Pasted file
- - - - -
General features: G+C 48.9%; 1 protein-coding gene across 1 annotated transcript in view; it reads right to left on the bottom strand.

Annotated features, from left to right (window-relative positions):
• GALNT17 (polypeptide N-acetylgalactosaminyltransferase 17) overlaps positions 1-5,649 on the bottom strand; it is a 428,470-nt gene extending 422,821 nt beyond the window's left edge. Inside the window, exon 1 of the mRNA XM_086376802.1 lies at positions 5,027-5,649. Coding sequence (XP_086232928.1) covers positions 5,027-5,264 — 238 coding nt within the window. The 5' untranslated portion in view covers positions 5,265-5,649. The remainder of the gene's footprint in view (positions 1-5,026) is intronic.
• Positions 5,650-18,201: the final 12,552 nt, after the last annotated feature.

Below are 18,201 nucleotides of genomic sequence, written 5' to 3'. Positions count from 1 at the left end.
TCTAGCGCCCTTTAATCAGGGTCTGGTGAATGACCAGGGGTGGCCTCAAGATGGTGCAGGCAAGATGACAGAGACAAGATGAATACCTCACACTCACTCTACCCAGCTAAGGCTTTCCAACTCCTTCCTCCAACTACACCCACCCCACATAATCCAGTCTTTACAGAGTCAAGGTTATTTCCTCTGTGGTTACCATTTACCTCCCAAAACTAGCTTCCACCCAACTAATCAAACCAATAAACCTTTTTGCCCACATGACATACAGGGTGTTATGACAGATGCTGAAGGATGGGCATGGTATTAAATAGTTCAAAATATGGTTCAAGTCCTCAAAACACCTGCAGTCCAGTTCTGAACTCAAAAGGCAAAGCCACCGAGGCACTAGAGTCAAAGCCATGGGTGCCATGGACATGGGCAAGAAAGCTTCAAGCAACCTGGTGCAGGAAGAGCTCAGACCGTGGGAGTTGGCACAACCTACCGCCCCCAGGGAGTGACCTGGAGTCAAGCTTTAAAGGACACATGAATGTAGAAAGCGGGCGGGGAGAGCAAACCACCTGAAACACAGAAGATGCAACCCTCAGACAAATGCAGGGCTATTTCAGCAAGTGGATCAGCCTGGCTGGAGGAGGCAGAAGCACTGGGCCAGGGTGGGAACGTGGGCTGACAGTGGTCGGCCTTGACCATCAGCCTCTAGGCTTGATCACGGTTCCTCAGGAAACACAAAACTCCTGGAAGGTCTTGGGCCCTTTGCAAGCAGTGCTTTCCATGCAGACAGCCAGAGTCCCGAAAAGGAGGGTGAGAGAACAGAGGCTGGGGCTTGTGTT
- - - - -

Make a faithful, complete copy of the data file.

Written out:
General features: G+C 48.9%; 1 protein-coding gene across 1 annotated transcript in view; it reads right to left on the bottom strand.

Annotated features, from left to right (window-relative positions):
• GALNT17 (polypeptide N-acetylgalactosaminyltransferase 17) overlaps positions 1-5,649 on the bottom strand; it is a 428,470-nt gene extending 422,821 nt beyond the window's left edge. Inside the window, exon 1 of the mRNA XM_086376802.1 lies at positions 5,027-5,649. Coding sequence (XP_086232928.1) covers positions 5,027-5,264 — 238 coding nt within the window. The 5' untranslated portion in view covers positions 5,265-5,649. The remainder of the gene's footprint in view (positions 1-5,026) is intronic.
• Positions 5,650-18,201: the final 12,552 nt, after the last annotated feature.

Below are 18,201 nucleotides of genomic sequence, written 5' to 3'. Positions count from 1 at the left end.
TCTAGCGCCCTTTAATCAGGGTCTGGTGAATGACCAGGGGTGGCCTCAAGATGGTGCAGGCAAGATGACAGAGACAAGATGAATACCTCACACTCACTCTACCCAGCTAAGGCTTTCCAACTCCTTCCTCCAACTACACCCACCCCACATAATCCAGTCTTTACAGAGTCAAGGTTATTTCCTCTGTGGTTACCATTTACCTCCCAAAACTAGCTTCCACCCAACTAATCAAACCAATAAACCTTTTTGCCCACATGACATACAGGGTGTTATGACAGATGCTGAAGGATGGGCATGGTATTAAATAGTTCAAAATATGGTTCAAGTCCTCAAAACACCTGCAGTCCAGTTCTGAACTCAAAAGGCAAAGCCACCGAGGCACTAGAGTCAAAGCCATGGGTGCCATGGACATGGGCAAGAAAGCTTCAAGCAACCTGGTGCAGGAAGAGCTCAGACCGTGGGAGTTGGCACAACCTACCGCCCCCAGGGAGTGACCTGGAGTCAAGCTTTAAAGGACACATGAATGTAGAAAGCGGGCGGGGAGAGCAAACCACCTGAAACACAGAAGATGCAACCCTCAGACAAATGCAGGGCTATTTCAGCAAGTGGATCAGCCTGGCTGGAGGAGGCAGAAGCACTGGGCCAGGGTGGGAACGTGGGCTGACAGTGGTCGGCCTTGACCATCAGCCTCTAGGCTTGATCACGGTTCCTCAGGAAACACAAAACTCCTGGAAGGTCTTGGGCCCTTTGCAAGCAGTGCTTTCCATGCAGACAGCCAGAGTCCCGAAAAGGAGGGTGAGAGAACAGAGGCTGGGGCTTGTGTT